For females, choosing a mate is no superficial task. Heritable genetic factors provide significant help along the choice journey, presetting female attractiveness towards reproductively favorable traits in males. Common seemingly shallow questions such as, “Is he attractive?”, or “Does he have motivation to make money?” translate on the genetic level to Is he healthy with strong genetics that will produce strong and healthy offspring, and will he be able to successfully provide for the offspring. A recent study by Erik Postma highlights the important male trait of endurance ability, and females’ propensity to pick up on this. Prehistorically, endurance could have been a basic indicator for our ancestors of a male’s optimal ability to provide in terms of hunting and gathering food across the land. Considering this, it is no surprise that in observing female attractiveness ratings towards male Tour De France competitors, Postma’s females attribute a higher attractiveness rating to males with better endurance before knowing the competitor’s actual performance scores.
To methodically explore whether women associate attractiveness with endurance ability in males, Postma created an online survey composite of 80 portraits of male participants of the 2012 Tour De France. 816 females participated in the online survey, and they only viewed the upper body ending at the shoulders of the competitors. To take the analyses a step further, a questionnaire was included on the presence or absence of hormonal contraceptive use in the female participant, due to evidence that birth control impedes upon natural female mate choice as the pill makes the body unreceptive to fertilization. Male competitors competed in the Tour de France after the survey, and were recorded for their time to complete the race.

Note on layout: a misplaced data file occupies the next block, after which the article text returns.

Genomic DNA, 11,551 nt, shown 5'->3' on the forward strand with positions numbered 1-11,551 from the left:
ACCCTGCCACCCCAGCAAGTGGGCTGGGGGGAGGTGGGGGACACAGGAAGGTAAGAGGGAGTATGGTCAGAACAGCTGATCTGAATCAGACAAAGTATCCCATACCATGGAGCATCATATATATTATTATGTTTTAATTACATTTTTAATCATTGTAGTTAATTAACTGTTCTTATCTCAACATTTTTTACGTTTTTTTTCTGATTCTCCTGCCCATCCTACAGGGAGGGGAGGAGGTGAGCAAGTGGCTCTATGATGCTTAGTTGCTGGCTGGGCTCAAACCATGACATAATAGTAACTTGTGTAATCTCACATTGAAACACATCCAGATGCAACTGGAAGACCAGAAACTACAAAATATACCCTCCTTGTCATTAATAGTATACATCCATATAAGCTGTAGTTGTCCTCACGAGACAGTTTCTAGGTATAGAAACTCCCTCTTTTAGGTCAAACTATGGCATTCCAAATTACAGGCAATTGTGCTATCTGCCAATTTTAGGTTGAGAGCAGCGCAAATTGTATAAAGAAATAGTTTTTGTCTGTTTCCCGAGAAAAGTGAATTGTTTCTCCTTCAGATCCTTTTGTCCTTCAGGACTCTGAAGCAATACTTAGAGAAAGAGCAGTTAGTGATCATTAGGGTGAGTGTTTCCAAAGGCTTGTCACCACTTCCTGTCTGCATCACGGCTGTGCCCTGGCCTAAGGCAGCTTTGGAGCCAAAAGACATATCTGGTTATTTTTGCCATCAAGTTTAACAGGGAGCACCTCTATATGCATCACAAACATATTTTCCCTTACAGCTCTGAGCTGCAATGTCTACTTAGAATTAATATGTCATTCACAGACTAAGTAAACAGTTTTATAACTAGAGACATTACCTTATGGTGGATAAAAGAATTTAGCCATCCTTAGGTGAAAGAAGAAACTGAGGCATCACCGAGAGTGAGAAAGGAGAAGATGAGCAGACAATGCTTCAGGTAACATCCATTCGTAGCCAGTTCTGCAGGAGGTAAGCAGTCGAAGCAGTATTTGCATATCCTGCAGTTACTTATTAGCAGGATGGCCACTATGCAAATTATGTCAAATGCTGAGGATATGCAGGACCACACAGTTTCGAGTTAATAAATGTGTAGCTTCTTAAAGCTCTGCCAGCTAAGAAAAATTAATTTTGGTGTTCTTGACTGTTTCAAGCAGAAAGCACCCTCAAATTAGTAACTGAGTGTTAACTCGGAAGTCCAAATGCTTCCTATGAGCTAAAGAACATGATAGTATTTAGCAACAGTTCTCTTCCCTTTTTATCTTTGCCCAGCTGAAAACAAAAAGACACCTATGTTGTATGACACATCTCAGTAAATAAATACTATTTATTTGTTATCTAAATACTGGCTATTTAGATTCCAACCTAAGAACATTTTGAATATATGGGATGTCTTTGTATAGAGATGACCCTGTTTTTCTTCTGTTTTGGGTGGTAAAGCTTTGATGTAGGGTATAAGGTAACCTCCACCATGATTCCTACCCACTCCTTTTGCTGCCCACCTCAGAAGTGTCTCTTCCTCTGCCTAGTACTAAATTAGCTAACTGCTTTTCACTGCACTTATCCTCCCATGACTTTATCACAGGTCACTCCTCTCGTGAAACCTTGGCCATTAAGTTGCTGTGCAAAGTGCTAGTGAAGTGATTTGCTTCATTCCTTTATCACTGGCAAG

Results showed a significant pattern of higher attraction scores for males who subsequently performed better in the Tour De France race. Additionally, females using the pill showed significantly lower attraction scores toward high-performing males than females who were not using the pill.
This precious mate-quality detection tool is so precious for a reason: it is a fine-tuned production over millions of years. Our female ancestors who possessed more attentiveness to traits that favored the reproductive success of their offspring were, quite simply, those whos’ offspring survived and made for our present existence. Evolution generally selects for efficiency in processes related to reproductive success, which explains the accurate endurance judgment that these women exhibit. In a case like this, experimental results say not to ignore your intuition when it comes to mate choice.
Postma, E. (2014). A relationship between attractiveness and performance in professional cyclists. Biology Letters, 10(2),